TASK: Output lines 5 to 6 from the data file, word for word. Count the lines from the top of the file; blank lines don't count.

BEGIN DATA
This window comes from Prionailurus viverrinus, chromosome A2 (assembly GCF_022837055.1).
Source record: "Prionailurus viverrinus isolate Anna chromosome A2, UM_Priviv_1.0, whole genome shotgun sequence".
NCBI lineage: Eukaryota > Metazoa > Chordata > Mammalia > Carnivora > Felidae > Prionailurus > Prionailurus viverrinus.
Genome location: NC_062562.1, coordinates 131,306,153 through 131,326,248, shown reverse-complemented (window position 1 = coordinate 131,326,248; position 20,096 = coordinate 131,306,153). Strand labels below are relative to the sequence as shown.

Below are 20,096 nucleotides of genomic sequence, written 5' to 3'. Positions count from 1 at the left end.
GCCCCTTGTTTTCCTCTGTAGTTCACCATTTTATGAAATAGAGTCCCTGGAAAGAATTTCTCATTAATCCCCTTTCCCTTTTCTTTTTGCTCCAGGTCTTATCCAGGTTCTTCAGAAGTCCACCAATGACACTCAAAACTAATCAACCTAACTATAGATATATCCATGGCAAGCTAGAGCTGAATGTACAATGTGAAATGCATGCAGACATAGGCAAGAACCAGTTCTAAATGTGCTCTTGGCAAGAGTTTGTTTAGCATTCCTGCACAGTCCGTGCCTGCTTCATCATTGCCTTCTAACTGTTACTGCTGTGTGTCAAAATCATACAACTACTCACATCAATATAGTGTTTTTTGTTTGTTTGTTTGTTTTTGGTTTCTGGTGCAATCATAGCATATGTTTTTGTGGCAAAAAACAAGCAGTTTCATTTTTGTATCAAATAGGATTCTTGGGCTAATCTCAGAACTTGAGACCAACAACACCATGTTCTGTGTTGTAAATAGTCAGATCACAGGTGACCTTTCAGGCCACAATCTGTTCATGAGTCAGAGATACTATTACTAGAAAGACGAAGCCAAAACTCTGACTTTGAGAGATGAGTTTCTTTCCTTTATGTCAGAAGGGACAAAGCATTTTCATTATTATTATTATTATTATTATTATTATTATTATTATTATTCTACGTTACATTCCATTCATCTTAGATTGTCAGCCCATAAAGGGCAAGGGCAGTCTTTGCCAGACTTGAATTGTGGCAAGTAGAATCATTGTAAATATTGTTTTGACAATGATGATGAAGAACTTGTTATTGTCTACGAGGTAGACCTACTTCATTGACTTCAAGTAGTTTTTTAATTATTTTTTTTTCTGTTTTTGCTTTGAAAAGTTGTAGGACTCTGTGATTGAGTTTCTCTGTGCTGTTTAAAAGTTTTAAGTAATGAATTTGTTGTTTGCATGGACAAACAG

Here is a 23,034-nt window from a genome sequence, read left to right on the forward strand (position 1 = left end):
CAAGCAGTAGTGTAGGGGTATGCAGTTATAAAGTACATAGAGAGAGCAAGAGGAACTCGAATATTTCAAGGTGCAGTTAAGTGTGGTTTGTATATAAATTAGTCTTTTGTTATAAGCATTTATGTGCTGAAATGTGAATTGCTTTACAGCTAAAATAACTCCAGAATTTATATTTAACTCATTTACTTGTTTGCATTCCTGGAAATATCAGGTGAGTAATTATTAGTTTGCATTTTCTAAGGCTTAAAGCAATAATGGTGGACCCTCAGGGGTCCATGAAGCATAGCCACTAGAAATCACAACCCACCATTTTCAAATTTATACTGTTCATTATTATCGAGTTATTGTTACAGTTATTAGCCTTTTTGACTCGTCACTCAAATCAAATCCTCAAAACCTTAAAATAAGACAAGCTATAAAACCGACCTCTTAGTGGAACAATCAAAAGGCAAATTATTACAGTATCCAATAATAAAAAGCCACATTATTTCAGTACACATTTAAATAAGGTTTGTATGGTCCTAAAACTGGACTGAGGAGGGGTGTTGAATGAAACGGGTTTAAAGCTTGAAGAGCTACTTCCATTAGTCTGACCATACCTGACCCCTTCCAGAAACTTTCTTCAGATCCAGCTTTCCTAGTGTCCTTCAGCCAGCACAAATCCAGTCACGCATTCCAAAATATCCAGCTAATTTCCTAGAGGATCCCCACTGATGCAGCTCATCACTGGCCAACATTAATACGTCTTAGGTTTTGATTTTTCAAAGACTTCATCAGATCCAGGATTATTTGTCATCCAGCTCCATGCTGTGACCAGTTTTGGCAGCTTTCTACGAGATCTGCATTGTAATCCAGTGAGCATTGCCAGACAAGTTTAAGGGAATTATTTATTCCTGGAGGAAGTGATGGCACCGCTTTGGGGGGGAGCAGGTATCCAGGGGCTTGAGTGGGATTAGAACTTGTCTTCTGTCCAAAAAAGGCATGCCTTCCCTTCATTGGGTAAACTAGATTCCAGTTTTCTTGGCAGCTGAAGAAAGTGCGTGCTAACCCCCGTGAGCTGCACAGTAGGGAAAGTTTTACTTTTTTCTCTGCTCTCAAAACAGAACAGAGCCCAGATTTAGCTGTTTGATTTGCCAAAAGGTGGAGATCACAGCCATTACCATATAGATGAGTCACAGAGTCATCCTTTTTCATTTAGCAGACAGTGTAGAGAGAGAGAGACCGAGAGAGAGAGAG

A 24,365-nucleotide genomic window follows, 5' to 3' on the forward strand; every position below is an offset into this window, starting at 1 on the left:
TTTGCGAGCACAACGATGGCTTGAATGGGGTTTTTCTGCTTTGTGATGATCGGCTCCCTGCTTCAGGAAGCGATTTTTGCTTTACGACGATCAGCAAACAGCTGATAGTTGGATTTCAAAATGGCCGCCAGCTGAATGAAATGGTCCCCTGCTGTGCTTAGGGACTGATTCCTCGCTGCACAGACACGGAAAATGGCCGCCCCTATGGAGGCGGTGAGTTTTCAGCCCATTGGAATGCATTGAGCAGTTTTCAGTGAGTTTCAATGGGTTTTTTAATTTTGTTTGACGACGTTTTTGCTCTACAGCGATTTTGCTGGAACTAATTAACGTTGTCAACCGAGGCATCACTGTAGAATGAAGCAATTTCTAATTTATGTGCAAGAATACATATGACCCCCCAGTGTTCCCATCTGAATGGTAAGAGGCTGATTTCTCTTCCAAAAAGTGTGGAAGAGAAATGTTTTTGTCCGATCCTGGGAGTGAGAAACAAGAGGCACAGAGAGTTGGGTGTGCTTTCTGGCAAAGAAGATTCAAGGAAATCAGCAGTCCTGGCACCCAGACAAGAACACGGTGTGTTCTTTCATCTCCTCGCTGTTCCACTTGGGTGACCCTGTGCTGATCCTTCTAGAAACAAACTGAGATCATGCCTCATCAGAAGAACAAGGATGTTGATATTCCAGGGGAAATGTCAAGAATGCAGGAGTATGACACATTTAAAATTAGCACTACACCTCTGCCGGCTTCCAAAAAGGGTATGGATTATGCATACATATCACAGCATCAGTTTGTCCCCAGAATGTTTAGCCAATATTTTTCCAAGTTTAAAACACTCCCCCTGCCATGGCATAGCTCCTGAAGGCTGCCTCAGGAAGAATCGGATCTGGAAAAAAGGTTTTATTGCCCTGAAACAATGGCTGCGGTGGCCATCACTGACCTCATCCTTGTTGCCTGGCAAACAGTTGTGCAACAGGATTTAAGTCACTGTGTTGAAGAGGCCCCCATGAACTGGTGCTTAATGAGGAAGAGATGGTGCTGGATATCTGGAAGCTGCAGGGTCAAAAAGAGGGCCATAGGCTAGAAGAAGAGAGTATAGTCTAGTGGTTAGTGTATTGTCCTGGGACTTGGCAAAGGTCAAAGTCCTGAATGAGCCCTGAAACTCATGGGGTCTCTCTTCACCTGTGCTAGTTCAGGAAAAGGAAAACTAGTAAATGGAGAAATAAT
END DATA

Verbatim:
Below are 20,096 nucleotides of genomic sequence, written 5' to 3'. Positions count from 1 at the left end.
GCCCCTTGTTTTCCTCTGTAGTTCACCATTTTATGAAATAGAGTCCCTGGAAAGAATTTCTCATTAATCCCCTTTCCCTTTTCTTTTTGCTCCAGGTCTTATCCAGGTTCTTCAGAAGTCCACCAATGACACTCAAAACTAATCAACCTAACTATAGATATATCCATGGCAAGCTAGAGCTGAATGTACAATGTGAAATGCATGCAGACATAGGCAAGAACCAGTTCTAAATGTGCTCTTGGCAAGAGTTTGTTTAGCATTCCTGCACAGTCCGTGCCTGCTTCATCATTGCCTTCTAACTGTTACTGCTGTGTGTCAAAATCATACAACTACTCACATCAATATAGTGTTTTTTGTTTGTTTGTTTGTTTTTGGTTTCTGGTGCAATCATAGCATATGTTTTTGTGGCAAAAAACAAGCAGTTTCATTTTTGTATCAAATAGGATTCTTGGGCTAATCTCAGAACTTGAGACCAACAACACCATGTTCTGTGTTGTAAATAGTCAGATCACAGGTGACCTTTCAGGCCACAATCTGTTCATGAGTCAGAGATACTATTACTAGAAAGACGAAGCCAAAACTCTGACTTTGAGAGATGAGTTTCTTTCCTTTATGTCAGAAGGGACAAAGCATTTTCATTATTATTATTATTATTATTATTATTATTATTATTATTATTCTACGTTACATTCCATTCATCTTAGATTGTCAGCCCATAAAGGGCAAGGGCAGTCTTTGCCAGACTTGAATTGTGGCAAGTAGAATCATTGTAAATATTGTTTTGACAATGATGATGAAGAACTTGTTATTGTCTACGAGGTAGACCTACTTCATTGACTTCAAGTAGTTTTTTAATTATTTTTTTTTCTGTTTTTGCTTTGAAAAGTTGTAGGACTCTGTGATTGAGTTTCTCTGTGCTGTTTAAAAGTTTTAAGTAATGAATTTGTTGTTTGCATGGACAAACAG